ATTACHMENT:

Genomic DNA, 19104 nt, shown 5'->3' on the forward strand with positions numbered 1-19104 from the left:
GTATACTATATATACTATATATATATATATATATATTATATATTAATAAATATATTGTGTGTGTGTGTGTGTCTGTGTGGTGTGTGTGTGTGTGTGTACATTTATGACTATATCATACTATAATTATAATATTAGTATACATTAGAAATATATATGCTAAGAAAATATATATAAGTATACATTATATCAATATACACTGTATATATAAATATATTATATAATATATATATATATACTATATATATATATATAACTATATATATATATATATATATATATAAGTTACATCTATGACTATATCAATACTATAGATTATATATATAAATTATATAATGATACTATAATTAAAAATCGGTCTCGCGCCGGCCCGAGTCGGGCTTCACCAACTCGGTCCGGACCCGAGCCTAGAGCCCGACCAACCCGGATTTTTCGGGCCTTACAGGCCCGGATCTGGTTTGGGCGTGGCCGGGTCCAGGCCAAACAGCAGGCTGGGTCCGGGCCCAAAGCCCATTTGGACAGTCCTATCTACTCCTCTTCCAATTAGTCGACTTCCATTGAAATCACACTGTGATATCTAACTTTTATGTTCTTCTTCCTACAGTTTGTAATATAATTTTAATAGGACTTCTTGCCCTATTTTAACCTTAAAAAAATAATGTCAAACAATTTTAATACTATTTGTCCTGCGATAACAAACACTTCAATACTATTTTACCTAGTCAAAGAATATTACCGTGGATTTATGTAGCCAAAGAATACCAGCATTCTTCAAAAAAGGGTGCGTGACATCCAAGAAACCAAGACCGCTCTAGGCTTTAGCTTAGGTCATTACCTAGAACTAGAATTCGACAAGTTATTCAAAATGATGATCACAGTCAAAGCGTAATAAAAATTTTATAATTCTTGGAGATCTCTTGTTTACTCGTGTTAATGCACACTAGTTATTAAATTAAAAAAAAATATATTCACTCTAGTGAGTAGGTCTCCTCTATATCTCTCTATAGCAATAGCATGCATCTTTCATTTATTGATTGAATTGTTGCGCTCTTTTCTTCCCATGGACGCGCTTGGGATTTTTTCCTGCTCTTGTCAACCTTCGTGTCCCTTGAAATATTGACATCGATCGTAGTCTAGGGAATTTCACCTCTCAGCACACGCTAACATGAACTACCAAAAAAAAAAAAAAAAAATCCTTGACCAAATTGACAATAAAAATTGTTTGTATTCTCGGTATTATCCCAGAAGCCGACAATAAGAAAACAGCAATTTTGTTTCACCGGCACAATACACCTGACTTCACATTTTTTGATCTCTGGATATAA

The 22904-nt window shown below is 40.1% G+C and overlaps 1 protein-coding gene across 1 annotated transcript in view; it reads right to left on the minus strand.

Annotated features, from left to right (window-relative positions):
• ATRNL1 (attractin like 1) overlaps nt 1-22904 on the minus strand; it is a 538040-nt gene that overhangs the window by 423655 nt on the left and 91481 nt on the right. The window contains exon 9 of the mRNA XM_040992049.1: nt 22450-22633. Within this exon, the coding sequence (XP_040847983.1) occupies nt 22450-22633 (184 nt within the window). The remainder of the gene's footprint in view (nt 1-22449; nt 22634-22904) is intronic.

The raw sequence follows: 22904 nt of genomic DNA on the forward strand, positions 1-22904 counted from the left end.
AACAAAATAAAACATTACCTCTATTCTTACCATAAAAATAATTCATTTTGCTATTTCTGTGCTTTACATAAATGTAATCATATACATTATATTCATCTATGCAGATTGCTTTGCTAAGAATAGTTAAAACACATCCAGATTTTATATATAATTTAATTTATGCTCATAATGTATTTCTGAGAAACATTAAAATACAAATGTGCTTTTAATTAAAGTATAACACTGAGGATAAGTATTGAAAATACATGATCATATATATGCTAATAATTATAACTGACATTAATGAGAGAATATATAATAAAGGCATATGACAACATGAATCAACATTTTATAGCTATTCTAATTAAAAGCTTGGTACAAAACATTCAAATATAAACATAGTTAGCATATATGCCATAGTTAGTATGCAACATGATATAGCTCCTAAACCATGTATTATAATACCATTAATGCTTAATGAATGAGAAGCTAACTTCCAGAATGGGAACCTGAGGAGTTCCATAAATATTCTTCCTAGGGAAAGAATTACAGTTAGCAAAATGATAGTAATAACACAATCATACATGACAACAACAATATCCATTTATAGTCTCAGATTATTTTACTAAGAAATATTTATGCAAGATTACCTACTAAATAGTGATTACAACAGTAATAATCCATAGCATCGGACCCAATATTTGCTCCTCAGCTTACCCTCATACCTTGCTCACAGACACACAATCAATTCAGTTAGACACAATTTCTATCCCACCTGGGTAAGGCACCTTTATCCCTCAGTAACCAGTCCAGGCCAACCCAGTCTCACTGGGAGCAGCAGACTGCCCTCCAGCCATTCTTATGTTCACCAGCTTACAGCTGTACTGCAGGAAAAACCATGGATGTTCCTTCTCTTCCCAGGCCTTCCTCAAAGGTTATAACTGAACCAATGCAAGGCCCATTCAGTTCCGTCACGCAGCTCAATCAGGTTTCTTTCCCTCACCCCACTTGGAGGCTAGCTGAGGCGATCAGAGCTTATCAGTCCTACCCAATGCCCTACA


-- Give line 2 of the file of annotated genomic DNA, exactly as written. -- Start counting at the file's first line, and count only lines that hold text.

GTATACTATATATACTATATATATATATATATATATTATATATTAATAAATATATTGTGTGTGTGTGTGTGTCTGTGTGGTGTGTGTGTGTGTGTGTACATTTATGACTATATCATACTATAATTATAATATTAGTATACATTAGAAATATATATGCTAAGAAAATATATATAAGTATACATTATATCAATATACACTGTATATATAAATATATTATATAATATATATATATATACTATATATATATATATAACTATATATATATATATATATATATATAAGTTACATCTATGACTATATCAATACTATAGATTATATATATAAATTATATAATGATACTATAATTAAAAATCGGTCTCGCGCCGGCCCGAGTCGGGCTTCACCAACTCGGTCCGGACCCGAGCCTAGAGCCCGACCAACCCGGATTTTTCGGGCCTTACAGGCCCGGATCTGGTTTGGGCGTGGCCGGGTCCAGGCCAAACAGCAGGCTGGGTCCGGGCCCAAAGCCCATTTGGACAGTCCTATCTACTCCTCTTCCAATTAGTCGACTTCCATTGAAATCACACTGTGATATCTAACTTTTATGTTCTTCTTCCTACAGTTTGTAATATAATTTTAATAGGACTTCTTGCCCTATTTTAACCTTAAAAAAATAATGTCAAACAATTTTAATACTATTTGTCCTGCGATAACAAACACTTCAATACTATTTTACCTAGTCAAAGAATATTACCGTGGATTTATGTAGCCAAAGAATACCAGCATTCTTCAAAAAAGGGTGCGTGACATCCAAGAAACCAAGACCGCTCTAGGCTTTAGCTTAGGTCATTACCTAGAACTAGAATTCGACAAGTTATTCAAAATGATGATCACAGTCAAAGCGTAATAAAAATTTTATAATTCTTGGAGATCTCTTGTTTACTCGTGTTAATGCACACTAGTTATTAAATTAAAAAAAAATATATTCACTCTAGTGAGTAGGTCTCCTCTATATCTCTCTATAGCAATAGCATGCATCTTTCATTTATTGATTGAATTGTTGCGCTCTTTTCTTCCCATGGACGCGCTTGGGATTTTTTCCTGCTCTTGTCAACCTTCGTGTCCCTTGAAATATTGACATCGATCGTAGTCTAGGGAATTTCACCTCTCAGCACACGCTAACATGAACTACCAAAAAAAAAAAAAAAAAATCCTTGACCAAATTGACAATAAAAATTGTTTGTATTCTCGGTATTATCCCAGAAGCCGACAATAAGAAAACAGCAATTTTGTTTCACCGGCACAATACACCTGACTTCACATTTTTTGATCTCTGGATATAA